18th Piling Obrang Vidyo – Awards 2022

We present the winners of the Piling Obrang Vidyo that took place from March 12-19, 2022 at MOOV Platform.

– Carla Pulido Ocampo
– Ligaya Villablanca
– Therese Malvar
– Jason Tan Liwag

Best Film

RAMBUTAN by Shayla Claire Perales

A rambutan strolls around and interacts with an orange. The orange goes back to its fruit group with the rambutan and suddenly, the rambutan doubles its number. The rambutan brings chaos to the other oranges for every time they interact with it, they rot. To help out with the chaos, bananas used their capabilities to clear the rambutans but it all was not enough. Some fruits start to cover themselves with plastic for protection but others still die. The spread of rambutan becomes uncontrollable and the rotting of fruits becomes frequent. This leads to other rotten fruits being burnt down to ashes by lansones. Amid this, a banana with a blue dot comes and is able to turn a rambutan into ashes. This led the other fruits to have blue dots on them. The rambutans around the other fruits with blue dots slowly vanish until the last rambutan disappears. With all the fruits getting their blue dots, harmony is brought back.

Best Performance, Best Production Design, Best Direction

Nang Maglublob Ako sa Isang Mangkok ng Liwanag by Jemina Chan

Two friends, Sunshine and Frena, traverse the pandemic through rumination on mundane things. Segmented into 4 poetic parts, the 14-day quarantine period they experience stretches the boundaries of their sanity and self-hood all the while grieving and longing for and with each other.

Best Screenplay, Best Performance, Jury Prize

Pig’s Game by Chris Marithe Bautista

A run-of-the-mill theater actor got involved in a thought-out audition for a government propaganda. A director and his crew led the audition in a conventional manner, meanwhile a famous figure seems to be watching the filmed audition. After being satisfied with what inhumanity was filmed. Deceit and manipulation takes place in a room filled with cigarette smokes, heavy liquor and hard cash joyfully being consumed by the pigs in the pen.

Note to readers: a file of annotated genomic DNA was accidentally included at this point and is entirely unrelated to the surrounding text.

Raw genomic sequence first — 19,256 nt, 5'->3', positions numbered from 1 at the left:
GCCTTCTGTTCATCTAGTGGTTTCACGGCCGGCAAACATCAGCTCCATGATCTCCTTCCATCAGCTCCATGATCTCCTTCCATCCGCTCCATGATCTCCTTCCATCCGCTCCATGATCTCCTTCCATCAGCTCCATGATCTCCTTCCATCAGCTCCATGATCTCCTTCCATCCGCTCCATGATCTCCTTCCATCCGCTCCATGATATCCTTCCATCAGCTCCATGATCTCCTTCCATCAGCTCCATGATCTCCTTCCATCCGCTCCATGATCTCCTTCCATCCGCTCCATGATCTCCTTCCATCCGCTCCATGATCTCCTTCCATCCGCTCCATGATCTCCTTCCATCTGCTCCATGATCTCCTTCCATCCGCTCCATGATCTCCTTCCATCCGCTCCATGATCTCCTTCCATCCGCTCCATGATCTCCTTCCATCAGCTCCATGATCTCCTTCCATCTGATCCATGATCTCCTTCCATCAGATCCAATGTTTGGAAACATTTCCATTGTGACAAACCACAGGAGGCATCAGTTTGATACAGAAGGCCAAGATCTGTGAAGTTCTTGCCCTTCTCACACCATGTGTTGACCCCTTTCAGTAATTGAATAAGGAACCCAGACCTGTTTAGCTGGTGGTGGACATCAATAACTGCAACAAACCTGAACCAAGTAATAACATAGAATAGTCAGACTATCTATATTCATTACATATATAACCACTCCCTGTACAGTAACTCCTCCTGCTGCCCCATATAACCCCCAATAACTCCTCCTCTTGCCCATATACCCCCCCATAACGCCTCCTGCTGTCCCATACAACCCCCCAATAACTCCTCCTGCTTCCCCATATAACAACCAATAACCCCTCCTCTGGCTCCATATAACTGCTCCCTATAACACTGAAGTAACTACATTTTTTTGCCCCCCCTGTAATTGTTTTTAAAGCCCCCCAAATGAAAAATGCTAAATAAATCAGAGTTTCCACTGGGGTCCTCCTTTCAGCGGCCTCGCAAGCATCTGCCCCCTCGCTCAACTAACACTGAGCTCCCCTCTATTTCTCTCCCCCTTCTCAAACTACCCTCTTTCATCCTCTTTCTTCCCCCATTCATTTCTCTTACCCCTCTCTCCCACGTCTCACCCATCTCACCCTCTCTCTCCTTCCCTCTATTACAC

Best Cinematography

Waltz of Qualm by Francisco Tavas

As the teenage girl wanders around the forest, she suddenly finds a broken mirror. Driven by her curiosity, she went to touch it, only to discover the one thing that she had been escaping from all this time – her true self.

Best Editing, Best Sound Design

Salamin by David Edric Collado

A girl living in the darkness, only has a mirror to keep her company. Her life takes an unexpected turn when a burst of light appears before her. Surrounded by voices tormenting her, she sees it as the only way to escape. Despite the uncertainty of what is beyond the light, she takes a peek and sees a world better than what she has. Even if she wants to remain. she is unsafe from the voices that is constantly after her.

Best Music/Original Score

Tara, Laro Tayo! by Ben Francis de Lima

Playing along with the zest of seemingly innocent childhood games, the players suffer through power play, oppression, and other injustices. The players struggle to break away from the circus set by the higher-ups when the three-part game unmasks as an allegory to the deep-rooted societal issues. People clamor for the games to be over when they find themselves not as players but as people who get played.

Lansangan Award

An Eidolon Named Night by Hanz Gabrielle Piozon

An equipment that can project subconsciousness is used by a filmmaker to expose the life of a woman, horrors of a farmer, dreams of a kid, mind of a water buffalo, and his own subconsciousness. Segmented in a three-part sequence, the filmmaker connects the desires, anguish, dreams, and realities into a single color.

Cinemasters’ Choice

Mga Salitang Inanod by Gabriel Grenan Carmelo

In a rural area in Mindanao, a deaf-mute boy witnesses the mysterious drowning of twins in a river. As his brother helps him overcome the trauma induced by the event, the harsh truth rises from the waters.

Viewer’s Choice

Taya by Xyron Miguel Parapara

In his teen years, Leo has become used to his father’s frequent absence, getting by each day through the care of his mother and the presence of his friends down the block. His father, Ron, was usually out of a job, yet comes home drunk and abusive to his wife Anne.

Leo tolerates the his father’s abusive remarks to not make things worse, until Leo hears him slapping his mother. Out of rage, Ron storms out to leave them, yet Leo does not hesitate to chase him outside. He fails to catch up with his father on a tricycle. The following day, his friends appear before him as they tease him. He breaks down in tears as he chases them. The childish games and insults would never be the same for Leo.

Categories: Awards

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